Despite all the best efforts of the UK spirits industry, Gordon Brown, Chancellor of the Exchequer has announced hw will be introducing Stap Tax on bottles of spirits to combat fraud.

Speaking in the House of Commons as he announced his budget, Mr Brown told MPs the move was due to "continued high levels of spirits duty fraud".

However, in an effort to sweeten the move to an industry vehemently against the move, Brown said he would "help the trade financially" by deferring payment for the stamps and by helping with capital investment.

Edwin Atkinson, the Director General of the Gin and Vodka Association, said: "We wait to see what new proposals are being proposed by the Chancellor to alleviate the huge compliance costs that legitimate industry will have to withstand. The industry retains its long standing position that the Strip Stamp measure must be proportionate and should not add costs to the legitimate industry without providing proven benefit by hitting the illegitimate."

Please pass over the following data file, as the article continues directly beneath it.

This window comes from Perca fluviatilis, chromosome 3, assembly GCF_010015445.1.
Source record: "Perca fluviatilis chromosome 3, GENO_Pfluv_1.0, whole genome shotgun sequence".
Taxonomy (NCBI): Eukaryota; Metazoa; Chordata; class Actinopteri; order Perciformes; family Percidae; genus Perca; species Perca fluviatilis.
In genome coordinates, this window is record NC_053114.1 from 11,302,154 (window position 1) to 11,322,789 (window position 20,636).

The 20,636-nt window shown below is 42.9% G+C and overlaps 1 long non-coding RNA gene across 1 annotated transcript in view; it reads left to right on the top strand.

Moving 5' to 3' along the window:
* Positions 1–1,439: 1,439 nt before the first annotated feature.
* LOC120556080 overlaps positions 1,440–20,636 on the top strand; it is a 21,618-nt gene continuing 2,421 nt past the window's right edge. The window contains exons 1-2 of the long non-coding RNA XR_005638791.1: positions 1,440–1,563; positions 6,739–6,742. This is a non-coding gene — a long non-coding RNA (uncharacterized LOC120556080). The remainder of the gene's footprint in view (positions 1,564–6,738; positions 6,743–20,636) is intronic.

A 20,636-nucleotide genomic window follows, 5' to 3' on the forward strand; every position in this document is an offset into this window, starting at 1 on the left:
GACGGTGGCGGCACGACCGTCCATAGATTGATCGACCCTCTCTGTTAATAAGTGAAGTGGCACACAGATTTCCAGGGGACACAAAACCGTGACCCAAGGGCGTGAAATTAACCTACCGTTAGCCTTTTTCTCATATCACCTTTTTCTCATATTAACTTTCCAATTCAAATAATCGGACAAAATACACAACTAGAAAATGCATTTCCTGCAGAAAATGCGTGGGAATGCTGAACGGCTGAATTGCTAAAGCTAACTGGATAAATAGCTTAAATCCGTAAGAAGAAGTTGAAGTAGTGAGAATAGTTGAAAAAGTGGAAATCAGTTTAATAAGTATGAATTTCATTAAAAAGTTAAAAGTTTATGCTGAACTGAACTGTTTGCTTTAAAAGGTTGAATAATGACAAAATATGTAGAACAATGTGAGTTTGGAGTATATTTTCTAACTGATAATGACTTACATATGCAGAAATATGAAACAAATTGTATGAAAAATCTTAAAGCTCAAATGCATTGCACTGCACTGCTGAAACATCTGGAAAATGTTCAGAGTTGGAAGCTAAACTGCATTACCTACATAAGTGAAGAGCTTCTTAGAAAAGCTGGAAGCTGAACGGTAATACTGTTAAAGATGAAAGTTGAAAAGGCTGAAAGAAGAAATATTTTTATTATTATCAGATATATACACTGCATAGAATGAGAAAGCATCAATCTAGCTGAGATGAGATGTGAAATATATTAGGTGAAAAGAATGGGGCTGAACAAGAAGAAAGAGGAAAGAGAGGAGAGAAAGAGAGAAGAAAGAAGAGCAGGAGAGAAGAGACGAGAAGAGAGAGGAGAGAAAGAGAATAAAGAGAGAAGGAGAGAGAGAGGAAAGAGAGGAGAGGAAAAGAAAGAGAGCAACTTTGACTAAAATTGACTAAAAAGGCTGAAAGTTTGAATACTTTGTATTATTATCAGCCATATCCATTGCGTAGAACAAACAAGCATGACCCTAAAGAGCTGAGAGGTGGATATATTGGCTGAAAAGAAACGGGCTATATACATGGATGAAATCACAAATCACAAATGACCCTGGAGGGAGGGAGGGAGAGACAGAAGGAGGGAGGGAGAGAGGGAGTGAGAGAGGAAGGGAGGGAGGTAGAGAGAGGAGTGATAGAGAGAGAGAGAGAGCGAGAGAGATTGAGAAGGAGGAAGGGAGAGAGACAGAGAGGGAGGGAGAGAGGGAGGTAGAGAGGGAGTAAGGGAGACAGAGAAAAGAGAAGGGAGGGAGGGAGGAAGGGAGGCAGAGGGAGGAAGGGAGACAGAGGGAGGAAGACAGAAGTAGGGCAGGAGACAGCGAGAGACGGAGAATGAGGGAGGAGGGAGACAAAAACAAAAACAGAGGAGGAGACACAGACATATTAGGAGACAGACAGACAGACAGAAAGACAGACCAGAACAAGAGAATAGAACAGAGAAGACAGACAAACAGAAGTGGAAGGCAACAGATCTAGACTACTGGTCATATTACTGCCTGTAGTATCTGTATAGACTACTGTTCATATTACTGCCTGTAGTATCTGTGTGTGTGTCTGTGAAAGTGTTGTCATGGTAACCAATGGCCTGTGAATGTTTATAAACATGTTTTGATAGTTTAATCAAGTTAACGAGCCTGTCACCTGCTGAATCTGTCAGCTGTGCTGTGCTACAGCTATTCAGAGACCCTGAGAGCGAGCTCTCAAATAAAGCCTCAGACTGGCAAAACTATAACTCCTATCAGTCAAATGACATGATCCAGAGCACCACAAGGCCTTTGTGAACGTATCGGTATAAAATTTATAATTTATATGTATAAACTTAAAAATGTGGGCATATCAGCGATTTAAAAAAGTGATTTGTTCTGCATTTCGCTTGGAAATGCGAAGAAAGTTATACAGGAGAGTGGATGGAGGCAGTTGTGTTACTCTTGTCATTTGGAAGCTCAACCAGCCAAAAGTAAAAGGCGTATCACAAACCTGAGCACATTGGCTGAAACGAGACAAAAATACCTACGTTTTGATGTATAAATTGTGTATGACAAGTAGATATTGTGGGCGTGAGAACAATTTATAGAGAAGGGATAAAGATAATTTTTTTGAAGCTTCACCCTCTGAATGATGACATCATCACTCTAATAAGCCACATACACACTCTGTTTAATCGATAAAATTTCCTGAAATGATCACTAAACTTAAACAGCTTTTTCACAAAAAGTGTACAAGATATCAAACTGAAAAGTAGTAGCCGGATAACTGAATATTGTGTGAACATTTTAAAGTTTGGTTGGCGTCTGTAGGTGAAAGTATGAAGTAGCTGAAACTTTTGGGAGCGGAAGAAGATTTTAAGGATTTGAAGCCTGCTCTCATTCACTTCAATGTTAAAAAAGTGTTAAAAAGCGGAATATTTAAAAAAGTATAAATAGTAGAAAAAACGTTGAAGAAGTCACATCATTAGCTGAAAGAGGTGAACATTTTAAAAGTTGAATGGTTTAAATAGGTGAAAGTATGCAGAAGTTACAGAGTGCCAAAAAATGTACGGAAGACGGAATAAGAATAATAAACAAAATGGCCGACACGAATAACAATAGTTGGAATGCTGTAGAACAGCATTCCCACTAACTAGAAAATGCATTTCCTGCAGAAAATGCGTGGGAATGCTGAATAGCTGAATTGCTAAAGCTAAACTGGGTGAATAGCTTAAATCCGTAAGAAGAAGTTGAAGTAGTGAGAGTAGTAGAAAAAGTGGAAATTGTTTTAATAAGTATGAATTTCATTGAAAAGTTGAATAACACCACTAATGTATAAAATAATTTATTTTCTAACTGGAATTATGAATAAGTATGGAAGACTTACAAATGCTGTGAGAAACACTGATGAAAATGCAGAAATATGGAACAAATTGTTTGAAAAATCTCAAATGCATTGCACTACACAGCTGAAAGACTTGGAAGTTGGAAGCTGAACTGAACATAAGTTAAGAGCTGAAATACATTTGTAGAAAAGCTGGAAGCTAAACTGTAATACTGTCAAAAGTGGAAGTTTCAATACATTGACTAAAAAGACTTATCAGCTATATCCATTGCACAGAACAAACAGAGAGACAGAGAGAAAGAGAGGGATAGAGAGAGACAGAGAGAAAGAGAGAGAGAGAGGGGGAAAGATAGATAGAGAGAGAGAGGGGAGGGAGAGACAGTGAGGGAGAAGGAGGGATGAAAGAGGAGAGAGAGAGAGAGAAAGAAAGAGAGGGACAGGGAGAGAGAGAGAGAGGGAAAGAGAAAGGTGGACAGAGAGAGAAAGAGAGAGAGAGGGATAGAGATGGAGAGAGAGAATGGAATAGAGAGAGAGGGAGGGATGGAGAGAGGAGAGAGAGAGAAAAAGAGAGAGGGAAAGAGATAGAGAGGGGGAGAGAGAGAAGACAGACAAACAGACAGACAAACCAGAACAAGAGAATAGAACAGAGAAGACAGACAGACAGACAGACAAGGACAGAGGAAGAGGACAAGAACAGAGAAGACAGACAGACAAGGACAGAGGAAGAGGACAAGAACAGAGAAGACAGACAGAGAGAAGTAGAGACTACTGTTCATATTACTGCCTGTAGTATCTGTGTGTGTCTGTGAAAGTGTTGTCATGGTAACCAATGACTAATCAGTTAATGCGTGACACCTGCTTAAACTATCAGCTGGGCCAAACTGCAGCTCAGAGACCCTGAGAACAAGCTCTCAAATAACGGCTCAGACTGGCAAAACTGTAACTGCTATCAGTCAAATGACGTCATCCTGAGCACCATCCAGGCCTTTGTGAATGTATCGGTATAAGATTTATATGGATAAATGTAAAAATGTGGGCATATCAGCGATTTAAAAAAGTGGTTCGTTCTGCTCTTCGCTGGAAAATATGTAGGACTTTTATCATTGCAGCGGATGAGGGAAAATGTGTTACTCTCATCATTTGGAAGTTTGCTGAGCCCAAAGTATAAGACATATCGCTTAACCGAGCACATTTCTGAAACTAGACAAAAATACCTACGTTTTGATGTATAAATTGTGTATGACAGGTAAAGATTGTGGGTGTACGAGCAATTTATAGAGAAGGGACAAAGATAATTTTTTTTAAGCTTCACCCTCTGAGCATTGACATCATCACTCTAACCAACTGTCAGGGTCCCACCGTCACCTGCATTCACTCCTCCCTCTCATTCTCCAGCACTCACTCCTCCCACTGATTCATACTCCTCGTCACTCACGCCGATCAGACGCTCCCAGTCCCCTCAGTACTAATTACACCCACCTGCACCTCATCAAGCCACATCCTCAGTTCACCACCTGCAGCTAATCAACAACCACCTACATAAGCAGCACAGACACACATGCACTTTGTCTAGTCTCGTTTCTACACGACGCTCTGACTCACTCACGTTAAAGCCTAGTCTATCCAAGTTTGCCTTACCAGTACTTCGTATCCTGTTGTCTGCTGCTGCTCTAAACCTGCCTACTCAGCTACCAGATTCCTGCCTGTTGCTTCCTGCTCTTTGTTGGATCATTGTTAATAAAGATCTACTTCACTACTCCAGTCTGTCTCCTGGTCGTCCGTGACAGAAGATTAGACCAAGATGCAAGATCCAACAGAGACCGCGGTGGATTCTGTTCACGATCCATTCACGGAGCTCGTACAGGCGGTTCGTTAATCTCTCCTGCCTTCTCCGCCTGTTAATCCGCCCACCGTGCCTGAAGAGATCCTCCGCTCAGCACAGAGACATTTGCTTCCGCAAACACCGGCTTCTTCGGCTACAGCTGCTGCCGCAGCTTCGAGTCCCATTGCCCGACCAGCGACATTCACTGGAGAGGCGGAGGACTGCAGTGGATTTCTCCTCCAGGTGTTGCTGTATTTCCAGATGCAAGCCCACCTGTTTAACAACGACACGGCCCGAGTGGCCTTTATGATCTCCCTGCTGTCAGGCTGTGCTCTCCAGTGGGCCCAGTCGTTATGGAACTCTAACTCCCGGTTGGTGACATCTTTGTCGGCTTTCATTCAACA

"All our companies will be hit by this proposal" he added. "And we have already made the Government aware that the offsets proposed so far, will not alleviate many of the costs - especially those incurred by small producers and importers." 

Elsewhere in the budget, the Chancellor announced that duty on wine will increase by 4p bottle and beer by 1p. But tax on cider and sparkling wine was frozen, as was the tax on spirits.

Small breweries will in the meantime benefit from the extension of a current tax break scheme.

The move means the 50% reduction on excise duty for the first 5,000 hectolitres produced will apply to breweries producing up to 60,000 hectolitres, compared to 30,000 hectolitres last year.